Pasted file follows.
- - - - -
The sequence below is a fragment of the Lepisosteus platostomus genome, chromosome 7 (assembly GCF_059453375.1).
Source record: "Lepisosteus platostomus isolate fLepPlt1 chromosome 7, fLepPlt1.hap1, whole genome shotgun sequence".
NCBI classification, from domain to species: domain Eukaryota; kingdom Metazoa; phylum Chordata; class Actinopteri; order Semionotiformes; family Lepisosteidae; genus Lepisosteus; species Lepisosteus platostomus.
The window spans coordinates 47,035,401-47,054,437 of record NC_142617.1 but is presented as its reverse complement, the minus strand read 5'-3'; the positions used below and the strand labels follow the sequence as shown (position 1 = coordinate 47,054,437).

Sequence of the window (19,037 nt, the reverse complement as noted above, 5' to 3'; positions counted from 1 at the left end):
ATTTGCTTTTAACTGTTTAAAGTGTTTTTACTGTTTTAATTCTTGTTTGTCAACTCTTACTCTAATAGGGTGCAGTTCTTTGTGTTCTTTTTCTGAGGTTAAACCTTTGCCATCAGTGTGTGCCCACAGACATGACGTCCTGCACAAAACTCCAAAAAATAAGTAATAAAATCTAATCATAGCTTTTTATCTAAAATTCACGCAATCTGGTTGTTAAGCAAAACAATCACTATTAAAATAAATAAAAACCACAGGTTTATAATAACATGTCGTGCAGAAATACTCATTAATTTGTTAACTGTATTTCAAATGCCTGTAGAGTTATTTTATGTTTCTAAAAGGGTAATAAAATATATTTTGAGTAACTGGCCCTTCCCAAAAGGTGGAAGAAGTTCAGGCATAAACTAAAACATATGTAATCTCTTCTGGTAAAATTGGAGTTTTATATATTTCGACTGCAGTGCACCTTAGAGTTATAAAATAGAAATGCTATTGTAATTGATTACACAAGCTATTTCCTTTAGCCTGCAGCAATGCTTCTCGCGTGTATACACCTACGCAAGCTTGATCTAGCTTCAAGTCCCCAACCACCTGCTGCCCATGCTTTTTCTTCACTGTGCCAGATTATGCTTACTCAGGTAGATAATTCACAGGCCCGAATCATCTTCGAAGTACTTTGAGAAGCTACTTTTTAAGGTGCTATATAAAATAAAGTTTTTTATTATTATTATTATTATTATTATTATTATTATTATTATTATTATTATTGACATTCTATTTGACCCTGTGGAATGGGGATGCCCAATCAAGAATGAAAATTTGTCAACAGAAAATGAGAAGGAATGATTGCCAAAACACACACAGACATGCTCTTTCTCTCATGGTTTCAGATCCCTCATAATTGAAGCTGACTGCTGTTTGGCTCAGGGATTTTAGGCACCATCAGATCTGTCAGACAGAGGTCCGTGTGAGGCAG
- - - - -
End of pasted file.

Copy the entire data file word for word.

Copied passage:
The sequence below is a fragment of the Lepisosteus platostomus genome, chromosome 7 (assembly GCF_059453375.1).
Source record: "Lepisosteus platostomus isolate fLepPlt1 chromosome 7, fLepPlt1.hap1, whole genome shotgun sequence".
NCBI classification, from domain to species: domain Eukaryota; kingdom Metazoa; phylum Chordata; class Actinopteri; order Semionotiformes; family Lepisosteidae; genus Lepisosteus; species Lepisosteus platostomus.
The window spans coordinates 47,035,401-47,054,437 of record NC_142617.1 but is presented as its reverse complement, the minus strand read 5'-3'; the positions used below and the strand labels follow the sequence as shown (position 1 = coordinate 47,054,437).

Sequence of the window (19,037 nt, the reverse complement as noted above, 5' to 3'; positions counted from 1 at the left end):
ATTTGCTTTTAACTGTTTAAAGTGTTTTTACTGTTTTAATTCTTGTTTGTCAACTCTTACTCTAATAGGGTGCAGTTCTTTGTGTTCTTTTTCTGAGGTTAAACCTTTGCCATCAGTGTGTGCCCACAGACATGACGTCCTGCACAAAACTCCAAAAAATAAGTAATAAAATCTAATCATAGCTTTTTATCTAAAATTCACGCAATCTGGTTGTTAAGCAAAACAATCACTATTAAAATAAATAAAAACCACAGGTTTATAATAACATGTCGTGCAGAAATACTCATTAATTTGTTAACTGTATTTCAAATGCCTGTAGAGTTATTTTATGTTTCTAAAAGGGTAATAAAATATATTTTGAGTAACTGGCCCTTCCCAAAAGGTGGAAGAAGTTCAGGCATAAACTAAAACATATGTAATCTCTTCTGGTAAAATTGGAGTTTTATATATTTCGACTGCAGTGCACCTTAGAGTTATAAAATAGAAATGCTATTGTAATTGATTACACAAGCTATTTCCTTTAGCCTGCAGCAATGCTTCTCGCGTGTATACACCTACGCAAGCTTGATCTAGCTTCAAGTCCCCAACCACCTGCTGCCCATGCTTTTTCTTCACTGTGCCAGATTATGCTTACTCAGGTAGATAATTCACAGGCCCGAATCATCTTCGAAGTACTTTGAGAAGCTACTTTTTAAGGTGCTATATAAAATAAAGTTTTTTATTATTATTATTATTATTATTATTATTATTATTATTATTATTATTATTGACATTCTATTTGACCCTGTGGAATGGGGATGCCCAATCAAGAATGAAAATTTGTCAACAGAAAATGAGAAGGAATGATTGCCAAAACACACACAGACATGCTCTTTCTCTCATGGTTTCAGATCCCTCATAATTGAAGCTGACTGCTGTTTGGCTCAGGGATTTTAGGCACCATCAGATCTGTCAGACAGAGGTCCGTGTGAGGCAG